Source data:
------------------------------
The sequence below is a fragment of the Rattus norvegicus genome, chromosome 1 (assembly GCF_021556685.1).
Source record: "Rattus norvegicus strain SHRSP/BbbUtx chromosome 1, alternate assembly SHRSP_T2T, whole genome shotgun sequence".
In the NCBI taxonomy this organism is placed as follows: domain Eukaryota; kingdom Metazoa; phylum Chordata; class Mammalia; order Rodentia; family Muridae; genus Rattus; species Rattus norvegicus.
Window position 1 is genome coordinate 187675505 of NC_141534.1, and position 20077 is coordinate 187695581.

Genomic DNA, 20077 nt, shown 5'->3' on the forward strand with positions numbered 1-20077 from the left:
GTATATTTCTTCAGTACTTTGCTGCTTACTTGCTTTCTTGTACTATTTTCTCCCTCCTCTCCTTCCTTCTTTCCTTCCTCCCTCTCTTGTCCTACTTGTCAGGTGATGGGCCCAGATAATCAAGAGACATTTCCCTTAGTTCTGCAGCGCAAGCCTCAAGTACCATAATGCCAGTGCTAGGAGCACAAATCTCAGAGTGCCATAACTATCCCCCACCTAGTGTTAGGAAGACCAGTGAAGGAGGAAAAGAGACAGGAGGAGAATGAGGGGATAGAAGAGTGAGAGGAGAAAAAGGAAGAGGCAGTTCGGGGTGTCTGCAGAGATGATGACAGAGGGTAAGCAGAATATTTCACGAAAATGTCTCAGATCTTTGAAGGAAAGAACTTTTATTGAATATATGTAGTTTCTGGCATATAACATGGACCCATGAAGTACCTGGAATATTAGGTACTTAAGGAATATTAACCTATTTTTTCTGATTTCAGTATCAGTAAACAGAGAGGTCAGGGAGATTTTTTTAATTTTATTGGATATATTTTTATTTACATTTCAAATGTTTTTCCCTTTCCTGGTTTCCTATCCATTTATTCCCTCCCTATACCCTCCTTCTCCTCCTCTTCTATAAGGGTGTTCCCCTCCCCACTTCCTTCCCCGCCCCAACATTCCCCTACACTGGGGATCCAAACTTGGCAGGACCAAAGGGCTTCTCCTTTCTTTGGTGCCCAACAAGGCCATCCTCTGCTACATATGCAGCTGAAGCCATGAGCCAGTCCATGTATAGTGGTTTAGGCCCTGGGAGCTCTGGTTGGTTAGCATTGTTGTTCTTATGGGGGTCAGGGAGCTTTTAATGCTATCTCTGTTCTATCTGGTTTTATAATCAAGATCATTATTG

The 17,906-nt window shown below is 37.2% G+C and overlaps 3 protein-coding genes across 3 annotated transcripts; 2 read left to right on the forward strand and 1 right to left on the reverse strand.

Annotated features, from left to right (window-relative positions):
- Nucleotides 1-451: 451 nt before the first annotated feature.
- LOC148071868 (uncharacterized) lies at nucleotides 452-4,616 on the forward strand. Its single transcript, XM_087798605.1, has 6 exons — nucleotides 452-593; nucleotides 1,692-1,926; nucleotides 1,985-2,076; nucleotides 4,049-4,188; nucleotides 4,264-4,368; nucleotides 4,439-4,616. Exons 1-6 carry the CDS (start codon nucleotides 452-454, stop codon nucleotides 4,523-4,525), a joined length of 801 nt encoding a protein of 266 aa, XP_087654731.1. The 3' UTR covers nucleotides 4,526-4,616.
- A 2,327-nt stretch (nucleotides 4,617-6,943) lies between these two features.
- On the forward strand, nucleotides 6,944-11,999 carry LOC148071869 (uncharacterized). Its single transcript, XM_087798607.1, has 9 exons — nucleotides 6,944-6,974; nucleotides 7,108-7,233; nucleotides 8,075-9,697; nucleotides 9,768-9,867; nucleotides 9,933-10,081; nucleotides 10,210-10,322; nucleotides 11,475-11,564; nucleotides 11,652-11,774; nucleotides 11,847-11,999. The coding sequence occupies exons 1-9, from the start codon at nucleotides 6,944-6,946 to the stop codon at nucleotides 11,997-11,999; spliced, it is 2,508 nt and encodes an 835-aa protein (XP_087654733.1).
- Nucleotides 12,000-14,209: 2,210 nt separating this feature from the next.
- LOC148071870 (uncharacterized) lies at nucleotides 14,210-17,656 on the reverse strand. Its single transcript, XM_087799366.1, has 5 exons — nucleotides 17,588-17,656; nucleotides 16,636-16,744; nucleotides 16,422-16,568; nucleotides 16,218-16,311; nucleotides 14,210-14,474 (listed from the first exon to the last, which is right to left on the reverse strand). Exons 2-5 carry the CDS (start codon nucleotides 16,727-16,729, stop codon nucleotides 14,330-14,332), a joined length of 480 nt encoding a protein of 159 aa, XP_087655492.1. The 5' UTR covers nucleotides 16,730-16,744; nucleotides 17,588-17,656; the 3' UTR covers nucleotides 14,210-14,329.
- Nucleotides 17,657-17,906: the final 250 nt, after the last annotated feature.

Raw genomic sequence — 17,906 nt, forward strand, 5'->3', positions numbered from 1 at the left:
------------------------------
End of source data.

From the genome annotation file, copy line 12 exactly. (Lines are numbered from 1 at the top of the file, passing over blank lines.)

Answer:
- On the forward strand, nucleotides 6,944-11,999 carry LOC148071869 (uncharacterized). Its single transcript, XM_087798607.1, has 9 exons — nucleotides 6,944-6,974; nucleotides 7,108-7,233; nucleotides 8,075-9,697; nucleotides 9,768-9,867; nucleotides 9,933-10,081; nucleotides 10,210-10,322; nucleotides 11,475-11,564; nucleotides 11,652-11,774; nucleotides 11,847-11,999. The coding sequence occupies exons 1-9, from the start codon at nucleotides 6,944-6,946 to the stop codon at nucleotides 11,997-11,999; spliced, it is 2,508 nt and encodes an 835-aa protein (XP_087654733.1).